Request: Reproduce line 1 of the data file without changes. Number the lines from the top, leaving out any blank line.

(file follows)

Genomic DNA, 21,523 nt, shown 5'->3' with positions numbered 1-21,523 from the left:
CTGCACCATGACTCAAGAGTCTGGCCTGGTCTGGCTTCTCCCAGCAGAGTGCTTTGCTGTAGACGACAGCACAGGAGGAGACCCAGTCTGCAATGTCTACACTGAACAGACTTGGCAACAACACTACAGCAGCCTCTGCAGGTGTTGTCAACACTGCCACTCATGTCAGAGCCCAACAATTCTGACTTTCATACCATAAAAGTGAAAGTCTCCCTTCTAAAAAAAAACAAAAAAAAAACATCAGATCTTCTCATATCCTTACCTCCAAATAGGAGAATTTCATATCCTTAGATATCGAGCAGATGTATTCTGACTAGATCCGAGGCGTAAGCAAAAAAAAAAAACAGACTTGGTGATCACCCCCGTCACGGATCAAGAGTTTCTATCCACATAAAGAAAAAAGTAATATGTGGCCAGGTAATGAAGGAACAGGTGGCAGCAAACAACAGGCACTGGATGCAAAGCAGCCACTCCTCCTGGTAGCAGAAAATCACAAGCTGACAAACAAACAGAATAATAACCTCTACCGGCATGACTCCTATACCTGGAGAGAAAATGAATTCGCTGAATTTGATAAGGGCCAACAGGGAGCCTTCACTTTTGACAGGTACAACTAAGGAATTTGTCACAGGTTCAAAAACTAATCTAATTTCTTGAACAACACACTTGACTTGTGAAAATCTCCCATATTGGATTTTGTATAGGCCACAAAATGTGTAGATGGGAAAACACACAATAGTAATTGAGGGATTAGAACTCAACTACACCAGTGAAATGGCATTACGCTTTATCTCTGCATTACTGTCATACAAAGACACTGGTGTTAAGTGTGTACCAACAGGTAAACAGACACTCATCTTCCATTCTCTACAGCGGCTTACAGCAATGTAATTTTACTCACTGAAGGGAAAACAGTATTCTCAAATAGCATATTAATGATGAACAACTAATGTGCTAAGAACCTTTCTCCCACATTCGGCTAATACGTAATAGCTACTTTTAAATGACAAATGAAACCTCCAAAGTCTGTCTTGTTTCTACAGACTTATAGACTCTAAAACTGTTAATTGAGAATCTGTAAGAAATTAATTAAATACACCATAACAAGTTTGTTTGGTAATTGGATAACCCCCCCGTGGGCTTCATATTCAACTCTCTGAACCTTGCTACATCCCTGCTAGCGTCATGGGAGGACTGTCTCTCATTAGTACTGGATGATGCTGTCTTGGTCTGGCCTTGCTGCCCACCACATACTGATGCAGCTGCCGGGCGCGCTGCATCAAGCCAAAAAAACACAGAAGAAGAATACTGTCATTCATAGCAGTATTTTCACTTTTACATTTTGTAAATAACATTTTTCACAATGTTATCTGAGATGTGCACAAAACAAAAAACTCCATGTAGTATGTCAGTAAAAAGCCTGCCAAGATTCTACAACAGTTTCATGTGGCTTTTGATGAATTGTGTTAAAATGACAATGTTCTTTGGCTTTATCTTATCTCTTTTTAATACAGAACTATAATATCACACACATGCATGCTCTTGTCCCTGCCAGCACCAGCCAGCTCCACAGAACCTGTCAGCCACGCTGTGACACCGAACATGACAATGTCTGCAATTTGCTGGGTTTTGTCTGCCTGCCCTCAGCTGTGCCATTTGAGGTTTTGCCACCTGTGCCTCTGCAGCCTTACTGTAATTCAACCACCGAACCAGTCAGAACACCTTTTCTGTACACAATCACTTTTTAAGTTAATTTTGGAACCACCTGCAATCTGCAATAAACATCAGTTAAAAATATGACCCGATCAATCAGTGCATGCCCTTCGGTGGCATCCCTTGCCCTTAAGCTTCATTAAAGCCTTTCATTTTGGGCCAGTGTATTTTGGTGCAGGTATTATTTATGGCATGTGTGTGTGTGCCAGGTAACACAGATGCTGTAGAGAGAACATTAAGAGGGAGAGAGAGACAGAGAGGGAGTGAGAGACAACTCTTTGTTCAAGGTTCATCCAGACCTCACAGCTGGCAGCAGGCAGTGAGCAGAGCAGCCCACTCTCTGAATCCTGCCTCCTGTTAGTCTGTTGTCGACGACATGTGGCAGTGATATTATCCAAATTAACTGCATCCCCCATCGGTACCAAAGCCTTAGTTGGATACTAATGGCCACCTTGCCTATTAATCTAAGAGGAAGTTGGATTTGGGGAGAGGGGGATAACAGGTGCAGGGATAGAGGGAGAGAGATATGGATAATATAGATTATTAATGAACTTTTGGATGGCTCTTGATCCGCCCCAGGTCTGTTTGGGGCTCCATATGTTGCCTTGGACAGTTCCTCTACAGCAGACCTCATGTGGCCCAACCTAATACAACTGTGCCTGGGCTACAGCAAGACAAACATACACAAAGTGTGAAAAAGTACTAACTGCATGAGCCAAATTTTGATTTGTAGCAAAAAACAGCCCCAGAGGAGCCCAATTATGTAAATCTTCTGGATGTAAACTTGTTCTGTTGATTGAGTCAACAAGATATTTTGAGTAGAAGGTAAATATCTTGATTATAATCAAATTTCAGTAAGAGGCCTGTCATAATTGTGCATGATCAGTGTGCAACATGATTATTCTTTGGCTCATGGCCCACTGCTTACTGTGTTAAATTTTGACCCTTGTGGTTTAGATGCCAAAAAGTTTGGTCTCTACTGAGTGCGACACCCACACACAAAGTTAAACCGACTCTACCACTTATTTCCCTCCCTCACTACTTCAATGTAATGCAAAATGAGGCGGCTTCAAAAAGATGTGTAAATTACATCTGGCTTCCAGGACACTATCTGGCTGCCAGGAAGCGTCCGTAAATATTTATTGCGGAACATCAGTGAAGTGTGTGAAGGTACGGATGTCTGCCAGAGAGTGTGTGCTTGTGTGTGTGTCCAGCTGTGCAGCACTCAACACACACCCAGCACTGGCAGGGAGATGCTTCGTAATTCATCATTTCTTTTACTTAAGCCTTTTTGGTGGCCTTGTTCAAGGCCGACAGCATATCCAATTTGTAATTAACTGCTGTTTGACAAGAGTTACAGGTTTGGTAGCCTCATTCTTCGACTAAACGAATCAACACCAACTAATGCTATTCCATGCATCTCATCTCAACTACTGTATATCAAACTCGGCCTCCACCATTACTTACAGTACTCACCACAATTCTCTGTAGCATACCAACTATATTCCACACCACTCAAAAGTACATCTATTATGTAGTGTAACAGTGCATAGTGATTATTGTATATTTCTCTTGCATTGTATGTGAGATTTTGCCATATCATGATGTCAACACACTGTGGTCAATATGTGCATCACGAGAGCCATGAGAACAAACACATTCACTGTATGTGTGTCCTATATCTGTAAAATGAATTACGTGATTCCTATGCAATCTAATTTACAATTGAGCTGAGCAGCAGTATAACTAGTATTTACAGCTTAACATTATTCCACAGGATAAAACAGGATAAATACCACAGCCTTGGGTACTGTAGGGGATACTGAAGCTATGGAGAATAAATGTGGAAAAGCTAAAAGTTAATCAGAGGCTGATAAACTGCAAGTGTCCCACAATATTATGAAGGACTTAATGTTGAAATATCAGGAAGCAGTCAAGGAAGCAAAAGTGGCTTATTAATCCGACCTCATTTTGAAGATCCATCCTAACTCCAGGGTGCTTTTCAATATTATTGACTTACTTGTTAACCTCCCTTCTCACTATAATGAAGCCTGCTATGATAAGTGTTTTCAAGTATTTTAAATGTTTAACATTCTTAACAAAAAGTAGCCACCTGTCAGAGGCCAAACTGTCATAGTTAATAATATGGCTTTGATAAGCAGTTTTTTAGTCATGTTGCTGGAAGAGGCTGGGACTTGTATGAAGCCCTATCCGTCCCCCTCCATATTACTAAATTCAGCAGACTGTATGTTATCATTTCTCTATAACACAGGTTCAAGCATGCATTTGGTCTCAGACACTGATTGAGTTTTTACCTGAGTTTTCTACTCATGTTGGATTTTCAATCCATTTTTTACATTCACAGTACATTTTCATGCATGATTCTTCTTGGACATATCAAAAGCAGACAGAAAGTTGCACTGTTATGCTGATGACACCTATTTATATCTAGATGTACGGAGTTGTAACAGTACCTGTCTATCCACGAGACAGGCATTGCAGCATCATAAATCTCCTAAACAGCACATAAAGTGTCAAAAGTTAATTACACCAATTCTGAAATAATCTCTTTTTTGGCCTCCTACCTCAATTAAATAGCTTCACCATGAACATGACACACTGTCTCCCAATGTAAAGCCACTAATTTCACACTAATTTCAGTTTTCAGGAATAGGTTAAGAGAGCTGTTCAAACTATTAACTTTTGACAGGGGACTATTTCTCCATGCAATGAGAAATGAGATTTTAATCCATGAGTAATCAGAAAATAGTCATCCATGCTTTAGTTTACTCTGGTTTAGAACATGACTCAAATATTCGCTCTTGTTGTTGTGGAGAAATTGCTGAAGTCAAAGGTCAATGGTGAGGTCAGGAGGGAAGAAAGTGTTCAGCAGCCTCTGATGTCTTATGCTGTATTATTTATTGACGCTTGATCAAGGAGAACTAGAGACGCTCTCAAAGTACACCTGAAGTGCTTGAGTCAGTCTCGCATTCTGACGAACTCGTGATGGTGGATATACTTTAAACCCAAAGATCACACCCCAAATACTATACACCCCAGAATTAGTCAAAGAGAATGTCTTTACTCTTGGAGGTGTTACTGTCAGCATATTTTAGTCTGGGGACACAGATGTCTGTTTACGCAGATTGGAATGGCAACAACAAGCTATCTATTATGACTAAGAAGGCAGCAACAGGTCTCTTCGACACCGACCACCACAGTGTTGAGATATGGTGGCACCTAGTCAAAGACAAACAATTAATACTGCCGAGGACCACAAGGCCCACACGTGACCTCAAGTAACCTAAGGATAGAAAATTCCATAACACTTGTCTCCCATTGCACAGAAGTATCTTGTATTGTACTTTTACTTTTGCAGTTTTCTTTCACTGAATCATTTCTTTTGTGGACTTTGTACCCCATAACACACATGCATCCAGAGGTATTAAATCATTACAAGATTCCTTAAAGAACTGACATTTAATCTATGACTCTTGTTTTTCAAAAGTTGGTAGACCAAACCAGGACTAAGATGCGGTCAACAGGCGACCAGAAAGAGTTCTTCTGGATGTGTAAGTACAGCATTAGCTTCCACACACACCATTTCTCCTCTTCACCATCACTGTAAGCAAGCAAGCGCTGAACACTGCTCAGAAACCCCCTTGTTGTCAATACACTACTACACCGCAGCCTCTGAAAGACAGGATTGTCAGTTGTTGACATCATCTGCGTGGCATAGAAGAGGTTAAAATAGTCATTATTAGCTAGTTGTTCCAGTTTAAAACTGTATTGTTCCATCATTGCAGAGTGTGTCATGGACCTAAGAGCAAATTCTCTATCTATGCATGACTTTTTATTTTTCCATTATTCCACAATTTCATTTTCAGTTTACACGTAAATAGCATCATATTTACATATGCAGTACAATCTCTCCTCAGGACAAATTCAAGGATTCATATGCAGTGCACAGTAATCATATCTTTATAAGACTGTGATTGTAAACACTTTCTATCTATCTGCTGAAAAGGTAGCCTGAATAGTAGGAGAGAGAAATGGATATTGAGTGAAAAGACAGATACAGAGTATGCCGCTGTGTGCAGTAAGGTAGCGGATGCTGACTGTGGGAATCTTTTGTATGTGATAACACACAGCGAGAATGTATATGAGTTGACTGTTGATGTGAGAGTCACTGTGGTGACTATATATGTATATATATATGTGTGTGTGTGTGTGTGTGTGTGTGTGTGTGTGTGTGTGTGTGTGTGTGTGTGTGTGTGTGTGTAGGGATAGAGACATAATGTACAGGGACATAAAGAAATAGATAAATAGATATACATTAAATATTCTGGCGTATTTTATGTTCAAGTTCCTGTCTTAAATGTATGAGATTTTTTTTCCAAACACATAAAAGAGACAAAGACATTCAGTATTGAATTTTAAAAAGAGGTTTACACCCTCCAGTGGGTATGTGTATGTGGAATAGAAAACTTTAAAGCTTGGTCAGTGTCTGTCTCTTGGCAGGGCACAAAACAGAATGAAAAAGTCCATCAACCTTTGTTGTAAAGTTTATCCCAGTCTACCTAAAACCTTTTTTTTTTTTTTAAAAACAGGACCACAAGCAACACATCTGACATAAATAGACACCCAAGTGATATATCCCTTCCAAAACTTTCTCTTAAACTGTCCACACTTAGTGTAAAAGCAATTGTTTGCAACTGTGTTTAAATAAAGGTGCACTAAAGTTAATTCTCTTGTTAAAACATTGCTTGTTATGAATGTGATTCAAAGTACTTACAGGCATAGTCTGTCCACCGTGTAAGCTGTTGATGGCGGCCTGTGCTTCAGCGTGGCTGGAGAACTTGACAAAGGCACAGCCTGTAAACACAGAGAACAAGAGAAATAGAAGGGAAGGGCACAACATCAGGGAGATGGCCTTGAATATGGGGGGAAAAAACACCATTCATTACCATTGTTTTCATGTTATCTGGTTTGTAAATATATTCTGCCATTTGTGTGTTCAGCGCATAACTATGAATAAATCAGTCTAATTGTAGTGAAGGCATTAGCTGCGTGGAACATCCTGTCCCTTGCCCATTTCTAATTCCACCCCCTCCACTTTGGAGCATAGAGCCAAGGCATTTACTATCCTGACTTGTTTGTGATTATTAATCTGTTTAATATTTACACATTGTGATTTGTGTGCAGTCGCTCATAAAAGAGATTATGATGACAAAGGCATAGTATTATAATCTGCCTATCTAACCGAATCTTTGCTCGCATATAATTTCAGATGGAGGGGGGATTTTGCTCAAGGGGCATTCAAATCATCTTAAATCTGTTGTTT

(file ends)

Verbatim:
Genomic DNA, 21,523 nt, shown 5'->3' with positions numbered 1-21,523 from the left: